Archive for April, 2007

Software Patents before Diamond v. Diehr?

April 19, 2007

On the wikipedia entry on Software Patents there is a dispute regarding the standard story about software Patents. Most people will tell you that software was not patentable before Diamond v. Diehr (1981). However, some enterprising individuals have found some pre-1981 software patents, including this one for “Computer Data Read-In Control System” Filed in 1964 #3,316,539. The kicker I believe, is that most if not all of these patents include a clear hardware component. On the other hand one could cite Gottschalk v. Benson, 409 U.S. 63 (1972) where the court rejected the patentability of a program that converted a Binary Coded decimal numbers into pure binary numbers. I think rather than being explicitly disallowed, patents for software were simply a non-issue (given the paucity of cases and patent applications on the subject) that was largely unconsidered and therefore unresolved before the Court issued its ruling in Diamond.


Three Ideologies walk into a Bar…

April 19, 2007

Those involved in IP issues generally come from one of three perspectives: IP Maximalism, IP Pragmatism, and IP Abolitionism.

1) IP Maximalism

In the view of IP Maximalists, Intellectual Property is directly analogous to physical property. Rights in creative works should be perpetual and absolute. In this viewpoint, fair use is an inconvenient notion that was a product of a time with higher enforcement costs, but nowadays can be eliminated through digital rights management technology. IP maximalists are the driving force behind the DMCA, the Sonny Bono Copyright Term Extension Act, and the globalization of the US intellectual property regime. In an IP maximalist world view, intellectual property rights will do for the information revolution what the enclosure movement did for the agricultural revolution: clearly defined property rights will allow for an efficient allocation of capital thus creating economic growth. Piracy, then, is theft and must be minimized, if not eliminated. Major proponents of this view are the largest corporate rights holders (media, software, and pharmaceutical companies) and the IP Bar. Being that these companies have the most resources, are small in number, and have concentrated interests, the logic of collective action tells us that they will have the most success in lobbying for IP law reform in their favor.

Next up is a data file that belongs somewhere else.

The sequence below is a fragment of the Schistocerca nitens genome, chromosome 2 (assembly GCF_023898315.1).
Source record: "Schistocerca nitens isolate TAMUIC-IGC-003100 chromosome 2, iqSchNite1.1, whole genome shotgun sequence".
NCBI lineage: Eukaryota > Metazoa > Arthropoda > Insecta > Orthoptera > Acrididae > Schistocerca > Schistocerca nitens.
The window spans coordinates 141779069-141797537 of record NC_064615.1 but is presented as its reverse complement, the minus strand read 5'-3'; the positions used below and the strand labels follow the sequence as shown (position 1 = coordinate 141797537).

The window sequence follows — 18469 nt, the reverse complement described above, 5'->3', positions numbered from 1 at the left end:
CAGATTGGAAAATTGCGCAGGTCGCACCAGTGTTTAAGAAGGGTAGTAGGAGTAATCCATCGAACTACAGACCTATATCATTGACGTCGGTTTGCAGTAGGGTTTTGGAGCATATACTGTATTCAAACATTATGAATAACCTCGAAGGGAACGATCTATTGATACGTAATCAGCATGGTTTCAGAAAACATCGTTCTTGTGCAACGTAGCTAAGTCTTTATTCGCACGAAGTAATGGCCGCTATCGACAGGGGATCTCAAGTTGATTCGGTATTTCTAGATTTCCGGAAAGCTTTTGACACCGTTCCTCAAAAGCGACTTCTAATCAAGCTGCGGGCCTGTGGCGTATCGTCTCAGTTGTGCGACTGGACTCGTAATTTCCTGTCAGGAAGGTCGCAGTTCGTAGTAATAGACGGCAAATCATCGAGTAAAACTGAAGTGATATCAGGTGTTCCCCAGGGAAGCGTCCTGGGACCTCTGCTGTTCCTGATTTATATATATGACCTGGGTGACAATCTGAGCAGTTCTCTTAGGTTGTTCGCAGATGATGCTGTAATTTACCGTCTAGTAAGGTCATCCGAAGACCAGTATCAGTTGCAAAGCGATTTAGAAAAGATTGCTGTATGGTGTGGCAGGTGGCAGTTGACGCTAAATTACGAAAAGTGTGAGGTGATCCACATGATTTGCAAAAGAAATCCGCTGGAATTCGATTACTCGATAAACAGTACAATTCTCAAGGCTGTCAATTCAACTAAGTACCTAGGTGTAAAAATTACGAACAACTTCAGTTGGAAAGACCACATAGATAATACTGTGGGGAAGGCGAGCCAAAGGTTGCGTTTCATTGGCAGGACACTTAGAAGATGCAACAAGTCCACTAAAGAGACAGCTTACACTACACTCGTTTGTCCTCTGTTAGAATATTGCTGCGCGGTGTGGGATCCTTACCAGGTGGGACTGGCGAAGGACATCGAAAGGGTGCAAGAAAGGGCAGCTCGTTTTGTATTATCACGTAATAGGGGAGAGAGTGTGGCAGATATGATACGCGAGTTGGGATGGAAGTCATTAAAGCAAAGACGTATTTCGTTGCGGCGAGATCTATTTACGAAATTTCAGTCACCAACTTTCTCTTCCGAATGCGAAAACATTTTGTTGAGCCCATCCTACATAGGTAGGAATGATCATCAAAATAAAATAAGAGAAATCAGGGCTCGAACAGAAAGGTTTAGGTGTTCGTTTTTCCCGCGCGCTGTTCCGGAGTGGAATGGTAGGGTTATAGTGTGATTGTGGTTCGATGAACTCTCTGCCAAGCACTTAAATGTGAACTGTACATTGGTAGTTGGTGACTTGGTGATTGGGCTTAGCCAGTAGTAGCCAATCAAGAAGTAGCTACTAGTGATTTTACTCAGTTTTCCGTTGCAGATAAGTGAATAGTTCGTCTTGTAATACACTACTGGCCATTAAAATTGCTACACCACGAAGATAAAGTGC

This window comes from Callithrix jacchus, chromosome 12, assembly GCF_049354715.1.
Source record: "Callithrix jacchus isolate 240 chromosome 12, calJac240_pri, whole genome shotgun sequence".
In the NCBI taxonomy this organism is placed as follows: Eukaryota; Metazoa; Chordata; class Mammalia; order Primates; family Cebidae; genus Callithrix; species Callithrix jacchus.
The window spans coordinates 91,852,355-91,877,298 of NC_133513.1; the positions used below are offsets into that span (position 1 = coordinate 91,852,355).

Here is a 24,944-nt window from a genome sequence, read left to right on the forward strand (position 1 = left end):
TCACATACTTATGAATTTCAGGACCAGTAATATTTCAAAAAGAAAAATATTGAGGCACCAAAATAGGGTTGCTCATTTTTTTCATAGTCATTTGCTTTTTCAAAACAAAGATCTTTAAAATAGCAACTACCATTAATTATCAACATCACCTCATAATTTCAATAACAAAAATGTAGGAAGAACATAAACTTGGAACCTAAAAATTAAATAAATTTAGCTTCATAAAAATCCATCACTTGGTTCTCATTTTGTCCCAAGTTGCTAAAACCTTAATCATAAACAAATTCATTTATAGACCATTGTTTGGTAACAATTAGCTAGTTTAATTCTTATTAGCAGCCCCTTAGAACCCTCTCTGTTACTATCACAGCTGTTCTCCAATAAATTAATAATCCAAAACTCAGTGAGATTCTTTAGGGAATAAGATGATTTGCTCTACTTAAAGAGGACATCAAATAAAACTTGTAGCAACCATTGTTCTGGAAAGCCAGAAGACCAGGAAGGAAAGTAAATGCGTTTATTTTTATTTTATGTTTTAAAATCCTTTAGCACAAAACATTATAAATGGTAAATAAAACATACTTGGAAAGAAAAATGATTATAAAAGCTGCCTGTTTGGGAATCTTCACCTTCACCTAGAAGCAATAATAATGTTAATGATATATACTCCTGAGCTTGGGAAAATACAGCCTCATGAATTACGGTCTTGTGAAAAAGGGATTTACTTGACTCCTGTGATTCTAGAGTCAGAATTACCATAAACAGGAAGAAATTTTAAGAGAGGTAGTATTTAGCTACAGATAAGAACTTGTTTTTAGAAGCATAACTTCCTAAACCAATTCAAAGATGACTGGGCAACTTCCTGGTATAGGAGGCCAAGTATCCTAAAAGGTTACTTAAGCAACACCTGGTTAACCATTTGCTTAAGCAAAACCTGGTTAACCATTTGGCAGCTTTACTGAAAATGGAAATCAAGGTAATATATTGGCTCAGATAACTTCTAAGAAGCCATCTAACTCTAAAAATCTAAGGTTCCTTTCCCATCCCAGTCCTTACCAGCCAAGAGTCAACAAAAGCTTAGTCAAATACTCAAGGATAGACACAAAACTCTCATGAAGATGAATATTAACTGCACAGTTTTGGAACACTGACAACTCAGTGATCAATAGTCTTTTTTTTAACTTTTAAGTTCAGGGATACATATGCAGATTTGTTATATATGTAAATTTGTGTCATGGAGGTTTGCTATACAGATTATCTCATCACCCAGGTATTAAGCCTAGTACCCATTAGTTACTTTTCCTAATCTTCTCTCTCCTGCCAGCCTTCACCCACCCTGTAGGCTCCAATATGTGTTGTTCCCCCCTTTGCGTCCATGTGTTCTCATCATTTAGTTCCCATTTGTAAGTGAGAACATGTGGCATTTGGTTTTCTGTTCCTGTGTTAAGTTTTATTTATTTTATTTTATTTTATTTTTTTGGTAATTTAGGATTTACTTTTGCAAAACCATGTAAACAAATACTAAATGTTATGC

2) IP Pragmatism

The Pragmatist view of IP comes straight from the Article 1, Section 8, Clause 8 of the US Constitution: “To promote the Progress of Science and useful Arts, by securing for limited Times to Authors and Inventors the exclusive Right to their respective Writings and Discoveries.” This embodies the traditional view of IP Laws as solving a public goods problem: because intellectual works can be copied effortlessly and without compensation to the creator, creative works and inventions will be underproduced unless the law requires the public to compensate the artists and inventors in some way. Traditionally, this has been through the grant of a temporary monopoly as in the case of patents and copyrights, but in other circumstances has taken the form of private copying levies or other schemes. Although they are interested in protecting intellectual property rights, IP Pragmatists generally tend to balance enforcement against public interests. In this view, enforcement of IP rights should occur only when piracy has a significant negative effect on the production of new creative works. For example, non-commercial copying of music may be tolerated while piracy of software by small businesses, sale of pirated movies, and importation of infringing pharmaceuticals would be punished harshly. Fair Use then becomes a central issue in the IP Pragmatists view: the Pragmatist wants Fair Use to be broad enough so that otherwise useful applications (such as scholarship and parody) are not suppressed, while at the same time limited enough that a healthy market for protected works is maintained.